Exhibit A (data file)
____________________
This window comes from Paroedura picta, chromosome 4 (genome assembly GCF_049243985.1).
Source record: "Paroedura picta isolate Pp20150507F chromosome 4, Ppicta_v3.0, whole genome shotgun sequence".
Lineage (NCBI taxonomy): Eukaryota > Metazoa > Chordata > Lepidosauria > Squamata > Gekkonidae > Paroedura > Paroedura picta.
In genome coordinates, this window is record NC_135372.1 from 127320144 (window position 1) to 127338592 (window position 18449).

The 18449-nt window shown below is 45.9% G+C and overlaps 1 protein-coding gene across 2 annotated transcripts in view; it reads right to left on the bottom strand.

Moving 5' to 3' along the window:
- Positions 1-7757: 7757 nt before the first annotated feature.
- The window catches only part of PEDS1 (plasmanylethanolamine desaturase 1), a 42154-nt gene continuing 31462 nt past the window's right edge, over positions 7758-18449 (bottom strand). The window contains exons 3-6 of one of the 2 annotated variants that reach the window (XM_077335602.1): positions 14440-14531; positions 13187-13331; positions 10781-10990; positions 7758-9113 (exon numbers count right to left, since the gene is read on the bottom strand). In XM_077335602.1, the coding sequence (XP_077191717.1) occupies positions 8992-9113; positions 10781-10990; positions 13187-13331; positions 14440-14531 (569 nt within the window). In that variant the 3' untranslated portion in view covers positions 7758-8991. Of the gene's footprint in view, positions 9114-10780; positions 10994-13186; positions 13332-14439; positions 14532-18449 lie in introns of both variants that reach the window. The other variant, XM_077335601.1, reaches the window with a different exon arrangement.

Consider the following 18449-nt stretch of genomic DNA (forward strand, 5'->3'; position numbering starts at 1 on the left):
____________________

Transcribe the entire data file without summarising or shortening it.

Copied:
This window comes from Paroedura picta, chromosome 4 (genome assembly GCF_049243985.1).
Source record: "Paroedura picta isolate Pp20150507F chromosome 4, Ppicta_v3.0, whole genome shotgun sequence".
Lineage (NCBI taxonomy): Eukaryota > Metazoa > Chordata > Lepidosauria > Squamata > Gekkonidae > Paroedura > Paroedura picta.
In genome coordinates, this window is record NC_135372.1 from 127320144 (window position 1) to 127338592 (window position 18449).

The 18449-nt window shown below is 45.9% G+C and overlaps 1 protein-coding gene across 2 annotated transcripts in view; it reads right to left on the bottom strand.

Moving 5' to 3' along the window:
- Positions 1-7757: 7757 nt before the first annotated feature.
- The window catches only part of PEDS1 (plasmanylethanolamine desaturase 1), a 42154-nt gene continuing 31462 nt past the window's right edge, over positions 7758-18449 (bottom strand). The window contains exons 3-6 of one of the 2 annotated variants that reach the window (XM_077335602.1): positions 14440-14531; positions 13187-13331; positions 10781-10990; positions 7758-9113 (exon numbers count right to left, since the gene is read on the bottom strand). In XM_077335602.1, the coding sequence (XP_077191717.1) occupies positions 8992-9113; positions 10781-10990; positions 13187-13331; positions 14440-14531 (569 nt within the window). In that variant the 3' untranslated portion in view covers positions 7758-8991. Of the gene's footprint in view, positions 9114-10780; positions 10994-13186; positions 13332-14439; positions 14532-18449 lie in introns of both variants that reach the window. The other variant, XM_077335601.1, reaches the window with a different exon arrangement.

Consider the following 18449-nt stretch of genomic DNA (forward strand, 5'->3'; position numbering starts at 1 on the left):